Colombia: the (Endless) Peace Process

The 27th of May 1964 is the date in which the Revolutionary Armed Forces of Colombia (in Spanish, Fuerzas Armadas Revolucionarias de Colombia – FARC) were born as an anti-imperialist guerilla, aimed by a Marxist-Leninist thought. However, in over fifty years of conflict, the FARC have greatly weakened the Colombian agricultural sector, often expropriating farmers (in Spanish, campesinos) from their lands. Farmers have paid one of the highest prices of the conflict that, since November 2016, seems to have come to a turning point.

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Members of the Revolutionary Armed Forces of Colombia (FARC) | Photo: InSightCrime.org

According to the Guardian, last summer, about a 40% of the FARC’s arsenal has been decommissioned in front of the United Nations officials in the municipality of Buenos Aires. The reason why the event happened at that specific location is symbolic: in fact, two years before, 11 government exponents have been killed there. The decommissioning of the arsenal had a strong impact on the reaction capacity of the FARC that, according to Forbes, in 2014, had an income of around 600 million USD.

The decommissioning has been possible because, in June 2017, the FARC formally ended their existence as an armed group. After 53 years of conflict, more than 260,000 dead, and 7 million of displaced people, the FARC are leading a process to constitute into a political party. The so-called Revolutionary Alternative Forces of the Commons (in Spanish, Fuerzas Alternativas Revolucionarias de los Comunes – FARC) intends to run for the elections of 2018. The choose of the name is not casual: in fact, it allows the former guerrilla to maintain the same acronym as before.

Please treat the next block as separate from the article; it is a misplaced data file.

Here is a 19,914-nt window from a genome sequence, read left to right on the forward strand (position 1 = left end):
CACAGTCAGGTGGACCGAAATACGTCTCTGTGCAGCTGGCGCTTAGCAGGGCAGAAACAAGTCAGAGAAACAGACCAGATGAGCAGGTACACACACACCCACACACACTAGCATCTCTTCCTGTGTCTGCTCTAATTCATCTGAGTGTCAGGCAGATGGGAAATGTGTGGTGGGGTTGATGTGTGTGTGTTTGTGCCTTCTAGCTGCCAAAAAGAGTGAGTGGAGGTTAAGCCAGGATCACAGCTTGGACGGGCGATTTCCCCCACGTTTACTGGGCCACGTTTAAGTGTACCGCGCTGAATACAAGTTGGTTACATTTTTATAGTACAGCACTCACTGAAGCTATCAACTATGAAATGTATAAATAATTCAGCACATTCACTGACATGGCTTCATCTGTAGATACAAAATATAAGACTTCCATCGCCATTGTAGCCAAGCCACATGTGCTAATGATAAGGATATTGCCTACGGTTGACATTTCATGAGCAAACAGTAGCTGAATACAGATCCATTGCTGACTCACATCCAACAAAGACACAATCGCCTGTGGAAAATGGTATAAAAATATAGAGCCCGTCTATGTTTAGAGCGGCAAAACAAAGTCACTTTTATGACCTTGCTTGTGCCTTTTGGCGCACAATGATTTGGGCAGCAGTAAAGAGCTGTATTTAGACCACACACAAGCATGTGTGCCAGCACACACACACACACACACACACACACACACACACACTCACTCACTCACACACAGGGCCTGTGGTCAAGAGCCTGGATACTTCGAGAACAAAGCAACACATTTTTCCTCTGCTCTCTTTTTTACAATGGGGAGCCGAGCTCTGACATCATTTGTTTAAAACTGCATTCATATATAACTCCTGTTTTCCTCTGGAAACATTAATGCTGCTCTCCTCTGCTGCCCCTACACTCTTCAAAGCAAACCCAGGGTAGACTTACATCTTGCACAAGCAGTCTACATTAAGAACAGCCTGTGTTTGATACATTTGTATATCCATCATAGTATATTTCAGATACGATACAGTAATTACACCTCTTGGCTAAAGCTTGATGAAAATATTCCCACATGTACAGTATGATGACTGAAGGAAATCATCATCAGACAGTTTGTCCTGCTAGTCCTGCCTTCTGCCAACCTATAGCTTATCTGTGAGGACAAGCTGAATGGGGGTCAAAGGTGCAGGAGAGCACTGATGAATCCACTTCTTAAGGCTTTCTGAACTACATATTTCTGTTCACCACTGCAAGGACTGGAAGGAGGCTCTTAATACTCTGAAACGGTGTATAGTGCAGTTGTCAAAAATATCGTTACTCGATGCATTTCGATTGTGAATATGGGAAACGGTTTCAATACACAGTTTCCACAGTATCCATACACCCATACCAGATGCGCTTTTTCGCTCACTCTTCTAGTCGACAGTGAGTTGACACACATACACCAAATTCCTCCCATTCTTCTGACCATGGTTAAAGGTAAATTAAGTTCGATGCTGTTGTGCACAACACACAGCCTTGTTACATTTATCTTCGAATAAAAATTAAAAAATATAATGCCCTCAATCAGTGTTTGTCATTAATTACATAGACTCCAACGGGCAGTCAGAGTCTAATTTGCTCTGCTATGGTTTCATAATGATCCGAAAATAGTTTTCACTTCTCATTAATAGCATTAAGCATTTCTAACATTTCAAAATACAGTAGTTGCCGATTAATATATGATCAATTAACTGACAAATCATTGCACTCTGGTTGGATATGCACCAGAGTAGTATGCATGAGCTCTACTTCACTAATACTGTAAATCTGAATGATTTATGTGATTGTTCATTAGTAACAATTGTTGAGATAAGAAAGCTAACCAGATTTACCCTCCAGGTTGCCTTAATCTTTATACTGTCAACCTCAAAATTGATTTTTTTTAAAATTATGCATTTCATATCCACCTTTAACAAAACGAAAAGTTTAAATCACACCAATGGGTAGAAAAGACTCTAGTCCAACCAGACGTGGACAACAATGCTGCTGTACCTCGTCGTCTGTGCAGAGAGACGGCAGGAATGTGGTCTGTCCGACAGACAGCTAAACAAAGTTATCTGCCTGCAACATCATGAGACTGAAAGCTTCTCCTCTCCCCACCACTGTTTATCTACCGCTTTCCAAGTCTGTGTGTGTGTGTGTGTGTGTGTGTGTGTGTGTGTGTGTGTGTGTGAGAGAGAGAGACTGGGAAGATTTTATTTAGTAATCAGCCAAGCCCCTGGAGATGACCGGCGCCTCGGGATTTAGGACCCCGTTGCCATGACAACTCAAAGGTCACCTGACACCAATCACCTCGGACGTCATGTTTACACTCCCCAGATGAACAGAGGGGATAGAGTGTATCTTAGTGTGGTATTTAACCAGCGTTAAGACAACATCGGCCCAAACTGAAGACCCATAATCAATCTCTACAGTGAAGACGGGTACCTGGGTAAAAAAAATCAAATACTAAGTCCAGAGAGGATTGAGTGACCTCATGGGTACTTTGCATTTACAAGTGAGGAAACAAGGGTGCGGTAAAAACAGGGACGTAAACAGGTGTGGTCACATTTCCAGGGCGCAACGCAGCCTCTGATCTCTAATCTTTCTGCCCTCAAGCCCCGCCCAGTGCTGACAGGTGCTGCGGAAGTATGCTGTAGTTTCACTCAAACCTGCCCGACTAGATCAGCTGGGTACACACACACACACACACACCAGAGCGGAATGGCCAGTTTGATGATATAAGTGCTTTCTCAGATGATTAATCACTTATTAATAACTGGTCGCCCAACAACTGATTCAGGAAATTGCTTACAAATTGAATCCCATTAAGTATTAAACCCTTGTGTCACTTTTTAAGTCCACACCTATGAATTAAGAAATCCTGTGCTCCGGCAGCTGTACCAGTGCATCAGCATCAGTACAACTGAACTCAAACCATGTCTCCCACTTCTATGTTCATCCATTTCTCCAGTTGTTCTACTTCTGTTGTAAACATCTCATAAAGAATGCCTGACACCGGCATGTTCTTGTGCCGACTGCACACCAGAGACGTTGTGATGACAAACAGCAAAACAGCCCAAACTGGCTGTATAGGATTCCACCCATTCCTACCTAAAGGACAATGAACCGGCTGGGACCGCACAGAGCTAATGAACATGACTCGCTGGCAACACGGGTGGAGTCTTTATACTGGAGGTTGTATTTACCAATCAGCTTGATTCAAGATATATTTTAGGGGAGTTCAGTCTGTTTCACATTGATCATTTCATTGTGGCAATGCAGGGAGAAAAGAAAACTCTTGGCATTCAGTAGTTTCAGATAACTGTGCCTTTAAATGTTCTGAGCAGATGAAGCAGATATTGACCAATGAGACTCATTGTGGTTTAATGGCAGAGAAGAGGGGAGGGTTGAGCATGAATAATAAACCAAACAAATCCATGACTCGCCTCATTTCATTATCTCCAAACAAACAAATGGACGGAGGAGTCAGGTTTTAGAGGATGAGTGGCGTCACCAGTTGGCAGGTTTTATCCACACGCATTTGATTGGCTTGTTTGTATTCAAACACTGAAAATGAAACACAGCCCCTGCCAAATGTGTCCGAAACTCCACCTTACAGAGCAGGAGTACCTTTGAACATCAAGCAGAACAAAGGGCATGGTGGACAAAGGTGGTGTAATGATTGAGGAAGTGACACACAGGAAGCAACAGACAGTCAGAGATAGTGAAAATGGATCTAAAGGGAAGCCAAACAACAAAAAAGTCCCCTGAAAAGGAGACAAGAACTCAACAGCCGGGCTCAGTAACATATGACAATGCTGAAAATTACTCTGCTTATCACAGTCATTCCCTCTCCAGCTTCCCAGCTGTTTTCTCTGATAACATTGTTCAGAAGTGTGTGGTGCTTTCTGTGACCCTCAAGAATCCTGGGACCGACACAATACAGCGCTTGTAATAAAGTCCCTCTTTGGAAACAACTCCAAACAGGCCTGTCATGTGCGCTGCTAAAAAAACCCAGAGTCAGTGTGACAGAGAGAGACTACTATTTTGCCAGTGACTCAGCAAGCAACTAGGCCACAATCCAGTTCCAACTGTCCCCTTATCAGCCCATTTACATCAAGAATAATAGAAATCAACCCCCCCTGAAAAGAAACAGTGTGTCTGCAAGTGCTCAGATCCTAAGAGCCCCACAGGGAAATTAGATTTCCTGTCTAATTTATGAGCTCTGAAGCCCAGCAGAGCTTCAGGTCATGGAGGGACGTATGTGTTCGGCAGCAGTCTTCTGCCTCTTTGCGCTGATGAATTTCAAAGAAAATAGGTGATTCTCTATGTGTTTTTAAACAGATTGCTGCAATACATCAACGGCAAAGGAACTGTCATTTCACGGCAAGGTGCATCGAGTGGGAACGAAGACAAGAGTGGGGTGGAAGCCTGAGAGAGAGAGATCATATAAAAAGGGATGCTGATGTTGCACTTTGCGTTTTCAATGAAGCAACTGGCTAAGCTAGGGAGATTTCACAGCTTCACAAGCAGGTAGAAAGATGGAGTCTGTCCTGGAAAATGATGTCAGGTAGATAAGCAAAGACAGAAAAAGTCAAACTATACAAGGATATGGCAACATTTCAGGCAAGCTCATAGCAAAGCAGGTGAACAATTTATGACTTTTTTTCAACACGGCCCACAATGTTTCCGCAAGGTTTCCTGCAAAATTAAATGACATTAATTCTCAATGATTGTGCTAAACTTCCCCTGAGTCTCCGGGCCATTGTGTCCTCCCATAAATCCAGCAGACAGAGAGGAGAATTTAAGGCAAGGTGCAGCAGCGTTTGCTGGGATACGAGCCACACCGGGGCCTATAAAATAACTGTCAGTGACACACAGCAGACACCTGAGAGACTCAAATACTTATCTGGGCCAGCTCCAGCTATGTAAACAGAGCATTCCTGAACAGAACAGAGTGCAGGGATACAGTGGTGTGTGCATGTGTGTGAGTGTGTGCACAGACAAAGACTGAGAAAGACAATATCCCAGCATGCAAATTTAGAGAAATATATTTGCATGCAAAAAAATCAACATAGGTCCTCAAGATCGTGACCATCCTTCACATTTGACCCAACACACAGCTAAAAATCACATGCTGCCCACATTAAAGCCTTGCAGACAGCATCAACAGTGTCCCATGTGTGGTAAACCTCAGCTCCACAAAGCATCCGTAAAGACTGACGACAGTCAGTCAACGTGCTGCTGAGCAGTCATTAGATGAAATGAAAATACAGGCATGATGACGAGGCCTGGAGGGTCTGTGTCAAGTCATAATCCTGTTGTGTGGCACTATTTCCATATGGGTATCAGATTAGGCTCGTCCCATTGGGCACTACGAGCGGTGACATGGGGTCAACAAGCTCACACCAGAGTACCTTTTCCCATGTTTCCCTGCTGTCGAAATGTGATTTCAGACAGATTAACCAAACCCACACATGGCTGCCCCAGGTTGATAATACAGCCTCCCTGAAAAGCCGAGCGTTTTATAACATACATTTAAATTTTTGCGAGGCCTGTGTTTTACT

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The decommissioning of the FARC’s arsenal | Photo: bbc.com

Early this month, the government has also negotiated a (temporary) ceasefire with the other armed group, or rather, the National Liberation Army (in Spanish, Ejército de Liberación Nacional – ELN). The real problem is today represented by the invigoration of paramilitary groups that are – in some ways, taking the scene of the FARC. Former FARC’s members are becoming targets – and consequently victims, of the paramilitary groups. Since the peace agreement that has been negotiated in November 2016, 9 militiamen, 5 former FARC’s members, and 11 of their relatives have been killed. It is for this reason that the FARC’s leaders are asking the Colombian government to protect them while facilitating the reintegration of former combatants into the social context.

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Peace negotiations in La Habana, Cuba | Photo: TeleSUR

As mentioned earlier, farmers are some of the civilians that have more suffered from the long-lasting conflict. Even after almost a year since the negotiations of November 2016, on October 5th, in the municipality of Tumaco, a group of farmers has been killed. According to the CNN, The Colombian Defence Ministry is investing the attack, hypothesizing that the victims are four people and that the armed group Gaucho could be responsible for the murders. The Colombian President, Juan Manuel Santos, announced that in Tumaco have lost their lives six people and additional nineteen ones has been injured. According to the Asociación de Juntas Comunitarias Mira, Nulpe y Mataje (ASOMINUMA) nine people have been killed and eighteen remained injured.

Together with farmers, Afro-Colombian and Indigenous people that were living in the Amazonian area and the Pacific coastline, are now coming back to these areas after the FARC have left them. However, right-wing groups are infiltrating in these areas, preventing indigenous peoples from re-establishing their lives in these lands. Several attacks have occurred in both regions, and many farmers have lost their lives while defending their lands.

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People asking for peace and stabilization in Colombia | Photo: Daily Mail News

The Colombian Government and Presidency are determined in giving to the peace negotiations a continuation, by assuring a climate of peace through the country. However, new challenges are needed to be addressed and the next few months will be crucial for providing Colombia with a stability that is missing from over fifty years.

Sara Belligoni

 

 

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